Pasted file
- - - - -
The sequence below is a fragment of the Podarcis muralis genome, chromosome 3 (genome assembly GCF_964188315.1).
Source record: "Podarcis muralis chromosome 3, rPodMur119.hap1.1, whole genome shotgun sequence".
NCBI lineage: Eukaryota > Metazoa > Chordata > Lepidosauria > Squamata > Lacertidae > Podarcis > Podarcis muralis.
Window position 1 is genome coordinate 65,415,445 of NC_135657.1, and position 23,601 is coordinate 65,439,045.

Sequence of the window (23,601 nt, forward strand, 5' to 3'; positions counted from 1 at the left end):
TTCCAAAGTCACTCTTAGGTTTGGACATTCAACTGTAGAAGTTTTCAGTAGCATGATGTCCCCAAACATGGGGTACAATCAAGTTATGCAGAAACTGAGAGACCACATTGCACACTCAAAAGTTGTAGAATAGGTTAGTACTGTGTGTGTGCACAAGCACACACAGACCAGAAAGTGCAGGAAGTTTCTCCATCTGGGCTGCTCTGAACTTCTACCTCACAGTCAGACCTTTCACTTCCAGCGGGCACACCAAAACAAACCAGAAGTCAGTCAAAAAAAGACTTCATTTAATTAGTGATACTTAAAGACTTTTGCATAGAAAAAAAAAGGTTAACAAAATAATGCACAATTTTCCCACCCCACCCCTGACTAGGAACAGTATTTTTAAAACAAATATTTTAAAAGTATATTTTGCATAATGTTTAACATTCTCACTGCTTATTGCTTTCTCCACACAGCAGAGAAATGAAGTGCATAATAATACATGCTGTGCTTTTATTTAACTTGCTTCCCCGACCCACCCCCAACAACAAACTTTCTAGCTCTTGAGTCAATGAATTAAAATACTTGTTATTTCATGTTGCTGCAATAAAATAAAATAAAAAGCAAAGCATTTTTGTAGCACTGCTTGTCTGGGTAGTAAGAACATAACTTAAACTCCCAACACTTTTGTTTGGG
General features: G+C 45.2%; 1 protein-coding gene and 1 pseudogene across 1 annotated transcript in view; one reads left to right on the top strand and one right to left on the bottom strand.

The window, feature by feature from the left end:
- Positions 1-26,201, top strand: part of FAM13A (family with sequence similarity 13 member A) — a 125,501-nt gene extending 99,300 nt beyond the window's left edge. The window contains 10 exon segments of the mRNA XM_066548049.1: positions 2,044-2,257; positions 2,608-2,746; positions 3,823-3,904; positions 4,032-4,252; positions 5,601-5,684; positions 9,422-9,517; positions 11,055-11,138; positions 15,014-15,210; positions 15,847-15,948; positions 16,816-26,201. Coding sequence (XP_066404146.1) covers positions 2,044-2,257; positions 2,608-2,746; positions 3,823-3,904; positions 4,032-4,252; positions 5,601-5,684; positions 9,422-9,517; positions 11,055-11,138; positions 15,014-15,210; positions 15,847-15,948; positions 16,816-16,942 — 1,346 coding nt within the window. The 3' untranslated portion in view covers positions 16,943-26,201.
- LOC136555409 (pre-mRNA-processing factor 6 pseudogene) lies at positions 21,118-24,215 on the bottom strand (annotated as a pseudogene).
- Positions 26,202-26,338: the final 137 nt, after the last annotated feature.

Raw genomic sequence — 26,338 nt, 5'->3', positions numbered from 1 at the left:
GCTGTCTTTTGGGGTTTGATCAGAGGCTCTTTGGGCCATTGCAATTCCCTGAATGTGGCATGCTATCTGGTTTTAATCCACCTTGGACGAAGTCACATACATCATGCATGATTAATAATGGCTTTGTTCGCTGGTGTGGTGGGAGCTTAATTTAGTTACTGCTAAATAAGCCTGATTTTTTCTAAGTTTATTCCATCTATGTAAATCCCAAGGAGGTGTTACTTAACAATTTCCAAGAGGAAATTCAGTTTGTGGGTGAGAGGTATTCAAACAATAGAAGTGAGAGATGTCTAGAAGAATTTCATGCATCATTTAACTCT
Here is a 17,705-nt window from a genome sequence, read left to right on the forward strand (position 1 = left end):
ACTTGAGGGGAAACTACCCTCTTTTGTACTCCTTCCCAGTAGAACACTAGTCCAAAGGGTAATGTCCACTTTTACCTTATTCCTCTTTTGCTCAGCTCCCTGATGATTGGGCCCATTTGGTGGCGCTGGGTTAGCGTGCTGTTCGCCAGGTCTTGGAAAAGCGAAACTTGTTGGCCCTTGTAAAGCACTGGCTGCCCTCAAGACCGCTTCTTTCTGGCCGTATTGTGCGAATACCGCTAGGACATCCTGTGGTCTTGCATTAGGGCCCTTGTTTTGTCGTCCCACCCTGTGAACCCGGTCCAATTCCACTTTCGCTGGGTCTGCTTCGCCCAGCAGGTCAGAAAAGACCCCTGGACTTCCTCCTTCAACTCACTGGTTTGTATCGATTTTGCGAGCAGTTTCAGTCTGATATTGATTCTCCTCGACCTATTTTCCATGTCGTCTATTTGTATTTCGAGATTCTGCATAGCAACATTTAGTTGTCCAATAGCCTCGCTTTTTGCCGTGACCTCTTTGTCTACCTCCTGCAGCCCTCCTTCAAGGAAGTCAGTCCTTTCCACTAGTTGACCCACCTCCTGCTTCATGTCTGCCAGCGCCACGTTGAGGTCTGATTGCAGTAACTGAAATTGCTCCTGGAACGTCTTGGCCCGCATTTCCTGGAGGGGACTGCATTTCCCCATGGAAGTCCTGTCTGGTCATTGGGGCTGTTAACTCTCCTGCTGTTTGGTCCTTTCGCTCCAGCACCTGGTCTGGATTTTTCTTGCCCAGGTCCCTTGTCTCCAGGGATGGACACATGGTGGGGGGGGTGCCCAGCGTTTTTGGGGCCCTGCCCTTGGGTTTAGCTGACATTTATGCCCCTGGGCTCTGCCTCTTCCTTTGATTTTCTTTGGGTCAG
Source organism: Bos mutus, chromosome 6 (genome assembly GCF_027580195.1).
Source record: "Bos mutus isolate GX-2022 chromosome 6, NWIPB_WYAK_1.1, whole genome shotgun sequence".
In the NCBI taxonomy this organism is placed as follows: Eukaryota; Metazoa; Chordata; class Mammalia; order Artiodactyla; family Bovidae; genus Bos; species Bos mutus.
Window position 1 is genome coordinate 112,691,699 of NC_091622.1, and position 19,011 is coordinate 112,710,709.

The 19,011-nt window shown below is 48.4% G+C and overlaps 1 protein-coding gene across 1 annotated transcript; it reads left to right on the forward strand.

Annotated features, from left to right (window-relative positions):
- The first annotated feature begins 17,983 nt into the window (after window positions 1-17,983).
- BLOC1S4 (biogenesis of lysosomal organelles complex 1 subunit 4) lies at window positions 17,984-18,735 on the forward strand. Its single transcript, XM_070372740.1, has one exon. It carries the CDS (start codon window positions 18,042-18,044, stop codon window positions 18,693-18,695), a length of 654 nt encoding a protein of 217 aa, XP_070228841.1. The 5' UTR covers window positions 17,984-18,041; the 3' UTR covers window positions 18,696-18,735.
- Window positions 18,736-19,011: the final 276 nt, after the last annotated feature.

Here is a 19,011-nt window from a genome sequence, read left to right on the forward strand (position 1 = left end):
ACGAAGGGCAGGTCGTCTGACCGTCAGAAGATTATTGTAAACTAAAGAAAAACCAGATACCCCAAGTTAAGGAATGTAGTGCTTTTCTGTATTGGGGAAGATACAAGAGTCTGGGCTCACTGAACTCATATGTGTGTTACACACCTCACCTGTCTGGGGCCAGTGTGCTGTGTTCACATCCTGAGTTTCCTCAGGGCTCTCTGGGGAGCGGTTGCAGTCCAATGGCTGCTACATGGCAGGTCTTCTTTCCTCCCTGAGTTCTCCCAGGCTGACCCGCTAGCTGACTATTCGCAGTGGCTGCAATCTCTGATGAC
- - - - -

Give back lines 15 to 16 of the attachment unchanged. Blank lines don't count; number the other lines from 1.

ACTTGAGGGGAAACTACCCTCTTTTGTACTCCTTCCCAGTAGAACACTAGTCCAAAGGGTAATGTCCACTTTTACCTTATTCCTCTTTTGCTCAGCTCCCTGATGATTGGGCCCATTTGGTGGCGCTGGGTTAGCGTGCTGTTCGCCAGGTCTTGGAAAAGCGAAACTTGTTGGCCCTTGTAAAGCACTGGCTGCCCTCAAGACCGCTTCTTTCTGGCCGTATTGTGCGAATACCGCTAGGACATCCTGTGGTCTTGCATTAGGGCCCTTGTTTTGTCGTCCCACCCTGTGAACCCGGTCCAATTCCACTTTCGCTGGGTCTGCTTCGCCCAGCAGGTCAGAAAAGACCCCTGGACTTCCTCCTTCAACTCACTGGTTTGTATCGATTTTGCGAGCAGTTTCAGTCTGATATTGATTCTCCTCGACCTATTTTCCATGTCGTCTATTTGTATTTCGAGATTCTGCATAGCAACATTTAGTTGTCCAATAGCCTCGCTTTTTGCCGTGACCTCTTTGTCTACCTCCTGCAGCCCTCCTTCAAGGAAGTCAGTCCTTTCCACTAGTTGACCCACCTCCTGCTTCATGTCTGCCAGCGCCACGTTGAGGTCTGATTGCAGTAACTGAAATTGCTCCTGGAACGTCTTGGCCCGCATTTCCTGGAGGGGACTGCATTTCCCCATGGAAGTCCTGTCTGGTCATTGGGGCTGTTAACTCTCCTGCTGTTTGGTCCTTTCGCTCCAGCACCTGGTCTGGATTTTTCTTGCCCAGGTCCCTTGTCTCCAGGGATGGACACATGGTGGGGGGGGTGCCCAGCGTTTTTGGGGCCCTGCCCTTGGGTTTAGCTGACATTTATGCCCCTGGGCTCTGCCTCTTCCTTTGATTTTCTTTGGGTCAG
Source organism: Bos mutus, chromosome 6 (genome assembly GCF_027580195.1).